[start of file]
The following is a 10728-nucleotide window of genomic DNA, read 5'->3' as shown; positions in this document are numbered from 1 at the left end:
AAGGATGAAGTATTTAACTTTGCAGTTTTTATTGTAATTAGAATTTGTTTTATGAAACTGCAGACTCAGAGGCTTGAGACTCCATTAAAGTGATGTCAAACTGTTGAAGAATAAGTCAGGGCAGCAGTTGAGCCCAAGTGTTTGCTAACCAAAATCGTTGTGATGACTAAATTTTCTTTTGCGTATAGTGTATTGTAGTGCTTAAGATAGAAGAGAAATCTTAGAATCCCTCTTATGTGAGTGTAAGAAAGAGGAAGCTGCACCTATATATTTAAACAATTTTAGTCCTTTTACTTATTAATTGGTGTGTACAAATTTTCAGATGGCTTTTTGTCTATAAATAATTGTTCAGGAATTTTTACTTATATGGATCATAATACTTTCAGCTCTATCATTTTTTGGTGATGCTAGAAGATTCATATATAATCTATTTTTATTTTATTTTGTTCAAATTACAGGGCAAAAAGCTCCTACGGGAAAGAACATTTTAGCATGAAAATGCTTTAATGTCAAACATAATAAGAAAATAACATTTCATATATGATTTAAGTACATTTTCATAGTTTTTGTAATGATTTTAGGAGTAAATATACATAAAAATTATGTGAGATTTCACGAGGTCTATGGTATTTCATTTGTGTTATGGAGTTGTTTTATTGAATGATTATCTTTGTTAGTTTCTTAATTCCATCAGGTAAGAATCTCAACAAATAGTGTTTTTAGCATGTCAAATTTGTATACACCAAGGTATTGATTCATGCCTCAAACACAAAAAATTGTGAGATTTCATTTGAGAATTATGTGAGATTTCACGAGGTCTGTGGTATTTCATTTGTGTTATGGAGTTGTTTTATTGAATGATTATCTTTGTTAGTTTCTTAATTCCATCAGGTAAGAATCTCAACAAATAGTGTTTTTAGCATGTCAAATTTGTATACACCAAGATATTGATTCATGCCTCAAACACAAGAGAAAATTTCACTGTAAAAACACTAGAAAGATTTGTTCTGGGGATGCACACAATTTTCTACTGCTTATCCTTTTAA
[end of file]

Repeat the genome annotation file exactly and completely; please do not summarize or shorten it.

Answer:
The following is a 10728-nucleotide window of genomic DNA, read 5'->3' as shown; positions in this document are numbered from 1 at the left end:
AAGGATGAAGTATTTAACTTTGCAGTTTTTATTGTAATTAGAATTTGTTTTATGAAACTGCAGACTCAGAGGCTTGAGACTCCATTAAAGTGATGTCAAACTGTTGAAGAATAAGTCAGGGCAGCAGTTGAGCCCAAGTGTTTGCTAACCAAAATCGTTGTGATGACTAAATTTTCTTTTGCGTATAGTGTATTGTAGTGCTTAAGATAGAAGAGAAATCTTAGAATCCCTCTTATGTGAGTGTAAGAAAGAGGAAGCTGCACCTATATATTTAAACAATTTTAGTCCTTTTACTTATTAATTGGTGTGTACAAATTTTCAGATGGCTTTTTGTCTATAAATAATTGTTCAGGAATTTTTACTTATATGGATCATAATACTTTCAGCTCTATCATTTTTTGGTGATGCTAGAAGATTCATATATAATCTATTTTTATTTTATTTTGTTCAAATTACAGGGCAAAAAGCTCCTACGGGAAAGAACATTTTAGCATGAAAATGCTTTAATGTCAAACATAATAAGAAAATAACATTTCATATATGATTTAAGTACATTTTCATAGTTTTTGTAATGATTTTAGGAGTAAATATACATAAAAATTATGTGAGATTTCACGAGGTCTATGGTATTTCATTTGTGTTATGGAGTTGTTTTATTGAATGATTATCTTTGTTAGTTTCTTAATTCCATCAGGTAAGAATCTCAACAAATAGTGTTTTTAGCATGTCAAATTTGTATACACCAAGGTATTGATTCATGCCTCAAACACAAAAAATTGTGAGATTTCATTTGAGAATTATGTGAGATTTCACGAGGTCTGTGGTATTTCATTTGTGTTATGGAGTTGTTTTATTGAATGATTATCTTTGTTAGTTTCTTAATTCCATCAGGTAAGAATCTCAACAAATAGTGTTTTTAGCATGTCAAATTTGTATACACCAAGATATTGATTCATGCCTCAAACACAAGAGAAAATTTCACTGTAAAAACACTAGAAAGATTTGTTCTGGGGATGCACACAATTTTCTACTGCTTATCCTTTTAA